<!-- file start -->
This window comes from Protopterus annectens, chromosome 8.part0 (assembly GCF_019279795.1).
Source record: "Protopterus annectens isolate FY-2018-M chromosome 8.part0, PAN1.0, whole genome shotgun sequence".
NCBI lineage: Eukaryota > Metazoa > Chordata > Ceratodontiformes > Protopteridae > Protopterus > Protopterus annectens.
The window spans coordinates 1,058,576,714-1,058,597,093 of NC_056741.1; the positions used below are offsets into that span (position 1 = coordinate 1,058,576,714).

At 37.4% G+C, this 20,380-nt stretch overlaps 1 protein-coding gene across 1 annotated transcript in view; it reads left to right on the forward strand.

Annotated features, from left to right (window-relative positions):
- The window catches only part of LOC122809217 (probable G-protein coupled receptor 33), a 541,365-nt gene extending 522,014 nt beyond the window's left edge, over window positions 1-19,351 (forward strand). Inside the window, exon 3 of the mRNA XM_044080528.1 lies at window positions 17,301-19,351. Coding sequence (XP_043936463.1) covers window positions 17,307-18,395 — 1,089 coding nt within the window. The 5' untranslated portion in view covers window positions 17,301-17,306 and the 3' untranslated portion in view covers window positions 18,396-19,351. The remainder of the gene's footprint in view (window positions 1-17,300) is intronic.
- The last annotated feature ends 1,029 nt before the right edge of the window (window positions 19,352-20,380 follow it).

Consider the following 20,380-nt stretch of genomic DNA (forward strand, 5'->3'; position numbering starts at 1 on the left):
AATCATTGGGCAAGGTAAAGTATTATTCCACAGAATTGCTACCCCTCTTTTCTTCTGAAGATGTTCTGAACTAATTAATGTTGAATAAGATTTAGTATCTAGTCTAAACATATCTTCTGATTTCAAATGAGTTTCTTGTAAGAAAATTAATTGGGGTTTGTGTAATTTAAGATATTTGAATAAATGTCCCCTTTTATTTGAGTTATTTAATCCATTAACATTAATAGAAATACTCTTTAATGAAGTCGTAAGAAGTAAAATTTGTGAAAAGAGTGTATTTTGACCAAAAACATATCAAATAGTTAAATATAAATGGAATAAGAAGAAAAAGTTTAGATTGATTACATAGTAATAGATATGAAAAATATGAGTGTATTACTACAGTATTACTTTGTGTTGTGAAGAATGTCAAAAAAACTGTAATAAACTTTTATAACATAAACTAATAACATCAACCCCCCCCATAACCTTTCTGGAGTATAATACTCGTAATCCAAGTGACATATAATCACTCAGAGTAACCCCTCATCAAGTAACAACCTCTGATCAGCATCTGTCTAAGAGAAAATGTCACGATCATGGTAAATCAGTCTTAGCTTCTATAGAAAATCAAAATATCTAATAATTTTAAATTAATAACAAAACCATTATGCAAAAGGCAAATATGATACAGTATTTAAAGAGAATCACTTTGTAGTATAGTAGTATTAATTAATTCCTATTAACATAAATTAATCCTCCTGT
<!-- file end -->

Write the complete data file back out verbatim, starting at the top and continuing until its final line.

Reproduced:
This window comes from Protopterus annectens, chromosome 8.part0 (assembly GCF_019279795.1).
Source record: "Protopterus annectens isolate FY-2018-M chromosome 8.part0, PAN1.0, whole genome shotgun sequence".
NCBI lineage: Eukaryota > Metazoa > Chordata > Ceratodontiformes > Protopteridae > Protopterus > Protopterus annectens.
The window spans coordinates 1,058,576,714-1,058,597,093 of NC_056741.1; the positions used below are offsets into that span (position 1 = coordinate 1,058,576,714).

At 37.4% G+C, this 20,380-nt stretch overlaps 1 protein-coding gene across 1 annotated transcript in view; it reads left to right on the forward strand.

Annotated features, from left to right (window-relative positions):
- The window catches only part of LOC122809217 (probable G-protein coupled receptor 33), a 541,365-nt gene extending 522,014 nt beyond the window's left edge, over window positions 1-19,351 (forward strand). Inside the window, exon 3 of the mRNA XM_044080528.1 lies at window positions 17,301-19,351. Coding sequence (XP_043936463.1) covers window positions 17,307-18,395 — 1,089 coding nt within the window. The 5' untranslated portion in view covers window positions 17,301-17,306 and the 3' untranslated portion in view covers window positions 18,396-19,351. The remainder of the gene's footprint in view (window positions 1-17,300) is intronic.
- The last annotated feature ends 1,029 nt before the right edge of the window (window positions 19,352-20,380 follow it).

Consider the following 20,380-nt stretch of genomic DNA (forward strand, 5'->3'; position numbering starts at 1 on the left):
AATCATTGGGCAAGGTAAAGTATTATTCCACAGAATTGCTACCCCTCTTTTCTTCTGAAGATGTTCTGAACTAATTAATGTTGAATAAGATTTAGTATCTAGTCTAAACATATCTTCTGATTTCAAATGAGTTTCTTGTAAGAAAATTAATTGGGGTTTGTGTAATTTAAGATATTTGAATAAATGTCCCCTTTTATTTGAGTTATTTAATCCATTAACATTAATAGAAATACTCTTTAATGAAGTCGTAAGAAGTAAAATTTGTGAAAAGAGTGTATTTTGACCAAAAACATATCAAATAGTTAAATATAAATGGAATAAGAAGAAAAAGTTTAGATTGATTACATAGTAATAGATATGAAAAATATGAGTGTATTACTACAGTATTACTTTGTGTTGTGAAGAATGTCAAAAAAACTGTAATAAACTTTTATAACATAAACTAATAACATCAACCCCCCCCATAACCTTTCTGGAGTATAATACTCGTAATCCAAGTGACATATAATCACTCAGAGTAACCCCTCATCAAGTAACAACCTCTGATCAGCATCTGTCTAAGAGAAAATGTCACGATCATGGTAAATCAGTCTTAGCTTCTATAGAAAATCAAAATATCTAATAATTTTAAATTAATAACAAAACCATTATGCAAAAGGCAAATATGATACAGTATTTAAAGAGAATCACTTTGTAGTATAGTAGTATTAATTAATTCCTATTAACATAAATTAATCCTCCTGT